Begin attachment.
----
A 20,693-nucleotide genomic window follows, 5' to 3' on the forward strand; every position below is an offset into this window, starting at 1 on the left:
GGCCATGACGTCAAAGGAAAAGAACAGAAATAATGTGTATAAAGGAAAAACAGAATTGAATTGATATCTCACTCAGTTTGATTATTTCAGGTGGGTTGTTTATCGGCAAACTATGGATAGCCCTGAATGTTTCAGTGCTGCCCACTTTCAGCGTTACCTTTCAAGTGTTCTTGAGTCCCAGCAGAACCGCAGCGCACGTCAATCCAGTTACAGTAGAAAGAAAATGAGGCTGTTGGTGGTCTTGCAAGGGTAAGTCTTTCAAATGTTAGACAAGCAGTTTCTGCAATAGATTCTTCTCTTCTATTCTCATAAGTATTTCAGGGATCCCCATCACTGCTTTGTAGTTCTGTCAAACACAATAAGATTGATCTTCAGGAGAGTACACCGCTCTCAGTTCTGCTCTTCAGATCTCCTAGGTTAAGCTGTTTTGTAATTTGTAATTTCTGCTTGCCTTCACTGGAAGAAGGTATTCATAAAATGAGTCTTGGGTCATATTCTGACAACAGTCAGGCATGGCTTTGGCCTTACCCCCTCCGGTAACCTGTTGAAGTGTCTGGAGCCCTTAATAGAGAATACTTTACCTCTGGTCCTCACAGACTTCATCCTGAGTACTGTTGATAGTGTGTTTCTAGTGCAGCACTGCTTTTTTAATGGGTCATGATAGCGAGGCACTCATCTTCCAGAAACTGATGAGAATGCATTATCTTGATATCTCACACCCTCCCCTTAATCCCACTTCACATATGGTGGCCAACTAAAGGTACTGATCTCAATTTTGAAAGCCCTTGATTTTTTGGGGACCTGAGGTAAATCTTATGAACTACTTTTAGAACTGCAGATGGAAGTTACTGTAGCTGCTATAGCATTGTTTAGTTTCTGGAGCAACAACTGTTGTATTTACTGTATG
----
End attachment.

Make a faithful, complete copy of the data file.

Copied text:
A 20,693-nucleotide genomic window follows, 5' to 3' on the forward strand; every position below is an offset into this window, starting at 1 on the left:
GGCCATGACGTCAAAGGAAAAGAACAGAAATAATGTGTATAAAGGAAAAACAGAATTGAATTGATATCTCACTCAGTTTGATTATTTCAGGTGGGTTGTTTATCGGCAAACTATGGATAGCCCTGAATGTTTCAGTGCTGCCCACTTTCAGCGTTACCTTTCAAGTGTTCTTGAGTCCCAGCAGAACCGCAGCGCACGTCAATCCAGTTACAGTAGAAAGAAAATGAGGCTGTTGGTGGTCTTGCAAGGGTAAGTCTTTCAAATGTTAGACAAGCAGTTTCTGCAATAGATTCTTCTCTTCTATTCTCATAAGTATTTCAGGGATCCCCATCACTGCTTTGTAGTTCTGTCAAACACAATAAGATTGATCTTCAGGAGAGTACACCGCTCTCAGTTCTGCTCTTCAGATCTCCTAGGTTAAGCTGTTTTGTAATTTGTAATTTCTGCTTGCCTTCACTGGAAGAAGGTATTCATAAAATGAGTCTTGGGTCATATTCTGACAACAGTCAGGCATGGCTTTGGCCTTACCCCCTCCGGTAACCTGTTGAAGTGTCTGGAGCCCTTAATAGAGAATACTTTACCTCTGGTCCTCACAGACTTCATCCTGAGTACTGTTGATAGTGTGTTTCTAGTGCAGCACTGCTTTTTTAATGGGTCATGATAGCGAGGCACTCATCTTCCAGAAACTGATGAGAATGCATTATCTTGATATCTCACACCCTCCCCTTAATCCCACTTCACATATGGTGGCCAACTAAAGGTACTGATCTCAATTTTGAAAGCCCTTGATTTTTTGGGGACCTGAGGTAAATCTTATGAACTACTTTTAGAACTGCAGATGGAAGTTACTGTAGCTGCTATAGCATTGTTTAGTTTCTGGAGCAACAACTGTTGTATTTACTGTATG